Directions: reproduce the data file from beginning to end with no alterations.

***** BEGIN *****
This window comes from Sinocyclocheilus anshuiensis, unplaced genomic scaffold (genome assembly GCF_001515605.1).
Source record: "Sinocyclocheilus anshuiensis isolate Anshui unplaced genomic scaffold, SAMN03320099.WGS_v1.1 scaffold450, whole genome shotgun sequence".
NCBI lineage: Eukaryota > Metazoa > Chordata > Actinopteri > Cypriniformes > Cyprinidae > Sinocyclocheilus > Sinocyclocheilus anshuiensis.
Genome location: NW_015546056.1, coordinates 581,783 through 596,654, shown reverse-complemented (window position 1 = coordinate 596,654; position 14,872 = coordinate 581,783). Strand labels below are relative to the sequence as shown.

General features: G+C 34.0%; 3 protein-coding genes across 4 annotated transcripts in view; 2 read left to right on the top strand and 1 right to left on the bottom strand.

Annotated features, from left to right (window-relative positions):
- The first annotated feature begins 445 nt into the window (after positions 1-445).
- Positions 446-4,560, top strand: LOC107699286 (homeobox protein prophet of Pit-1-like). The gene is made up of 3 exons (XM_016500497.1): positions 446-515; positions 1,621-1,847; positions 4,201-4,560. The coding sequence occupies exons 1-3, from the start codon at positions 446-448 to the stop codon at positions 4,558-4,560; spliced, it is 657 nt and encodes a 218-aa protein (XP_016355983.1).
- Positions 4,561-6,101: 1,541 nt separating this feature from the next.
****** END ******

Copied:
This window comes from Sinocyclocheilus anshuiensis, unplaced genomic scaffold (genome assembly GCF_001515605.1).
Source record: "Sinocyclocheilus anshuiensis isolate Anshui unplaced genomic scaffold, SAMN03320099.WGS_v1.1 scaffold450, whole genome shotgun sequence".
NCBI lineage: Eukaryota > Metazoa > Chordata > Actinopteri > Cypriniformes > Cyprinidae > Sinocyclocheilus > Sinocyclocheilus anshuiensis.
Genome location: NW_015546056.1, coordinates 581,783 through 596,654, shown reverse-complemented (window position 1 = coordinate 596,654; position 14,872 = coordinate 581,783). Strand labels below are relative to the sequence as shown.

General features: G+C 34.0%; 3 protein-coding genes across 4 annotated transcripts in view; 2 read left to right on the top strand and 1 right to left on the bottom strand.

Annotated features, from left to right (window-relative positions):
- The first annotated feature begins 445 nt into the window (after positions 1-445).
- Positions 446-4,560, top strand: LOC107699286 (homeobox protein prophet of Pit-1-like). The gene is made up of 3 exons (XM_016500497.1): positions 446-515; positions 1,621-1,847; positions 4,201-4,560. The coding sequence occupies exons 1-3, from the start codon at positions 446-448 to the stop codon at positions 4,558-4,560; spliced, it is 657 nt and encodes a 218-aa protein (XP_016355983.1).
- Positions 4,561-6,101: 1,541 nt separating this feature from the next.